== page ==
Given the wider implications of John Corbett’s assertions about the true weight of corrupt officers on the force, the AC-12 team is having a crisis of confidence. Who can they trust? As Corbett says in this week’s episode: ‘organised crime depends on bent coppers’.
Although there’s plenty of exciting roads to skid through in episode 3, there’s a certain predictability in its structure. Despite standing in dark alleys and empty car parks, the meetings between Corbett (Stephen Graham) and DS Arnott (Martin Compston) have very little subtlety about them. At times they’re like entertaining shouting matches, with Corbett desperate to defend his heinous actions while being the leader of the OCG.
But, as if realising that, writer Jed Mercurio puts a bit of spice in these encounters. The trust between Corbett and Arnott starts to slip as the latter struggles with his loyalties. The choice is: a department that could be corrupt through and through, or an undercover operative who might’ve gone rogue. And that leads the episode into another breathless cliffhanger.
Mercurio provides his textbook twists mixed with an endlessly enticing and realistic examination of the police process. Without giving too much away, one scene is so spread with surprise and action and mystery that it’s worth appreciating purely for the organisation. Director John Strickland ensures every element is accessible, without losing any of the beats in Mercurio's thunderous script.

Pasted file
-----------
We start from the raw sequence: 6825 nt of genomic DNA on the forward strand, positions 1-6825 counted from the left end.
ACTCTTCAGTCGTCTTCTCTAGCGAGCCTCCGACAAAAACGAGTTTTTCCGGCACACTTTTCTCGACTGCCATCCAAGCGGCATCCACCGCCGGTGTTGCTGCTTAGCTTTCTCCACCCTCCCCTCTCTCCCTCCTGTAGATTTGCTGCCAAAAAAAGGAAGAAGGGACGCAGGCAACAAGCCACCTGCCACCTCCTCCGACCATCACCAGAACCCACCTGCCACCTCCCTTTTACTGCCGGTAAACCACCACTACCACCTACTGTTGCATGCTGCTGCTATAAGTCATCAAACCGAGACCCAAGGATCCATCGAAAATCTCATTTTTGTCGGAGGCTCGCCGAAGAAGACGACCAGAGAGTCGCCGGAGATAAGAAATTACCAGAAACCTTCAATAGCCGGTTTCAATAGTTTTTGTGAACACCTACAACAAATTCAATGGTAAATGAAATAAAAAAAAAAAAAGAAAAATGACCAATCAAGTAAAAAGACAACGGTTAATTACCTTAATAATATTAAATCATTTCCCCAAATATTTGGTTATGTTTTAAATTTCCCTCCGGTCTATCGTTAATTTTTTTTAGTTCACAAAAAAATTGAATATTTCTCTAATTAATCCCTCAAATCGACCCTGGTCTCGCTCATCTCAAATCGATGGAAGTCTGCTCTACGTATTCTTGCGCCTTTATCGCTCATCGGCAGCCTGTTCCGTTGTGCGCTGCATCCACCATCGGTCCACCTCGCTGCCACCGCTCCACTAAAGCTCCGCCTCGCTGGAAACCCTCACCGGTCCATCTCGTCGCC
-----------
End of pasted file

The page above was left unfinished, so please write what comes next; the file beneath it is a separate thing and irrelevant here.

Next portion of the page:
It’s a shame there’s not been any decent interrogations yet (an extremely popular device in Line of Duty), but Mercurio makes amends with his scenes on the ground. It’s on the dark and empty streets where the criminals come out to play, not a grey office table.
There’s no limit to the way Mercurio shakes and tears his devoted viewers, though new audiences will probably feel alienated. There are revelations in episode 3 can only be understood if one is already a Line of Duty fan. Nevertheless, it’s easy enough to follow.
For a high speed, escapist pursuit to excite on a Sunday night, Mercurio is unparallaled. Some of his character work still feels a bit awkward (Arnott making little headway in his romance with another officer) but his plots are never dull or disappointing – they soar like rapid fire.
Line of Duty continues Sundays at 9pm on BBC One
|What||Line of Duty episode 3 review|
14 Apr 19 – 14 Apr 20, 9:00 PM – 10:00 PM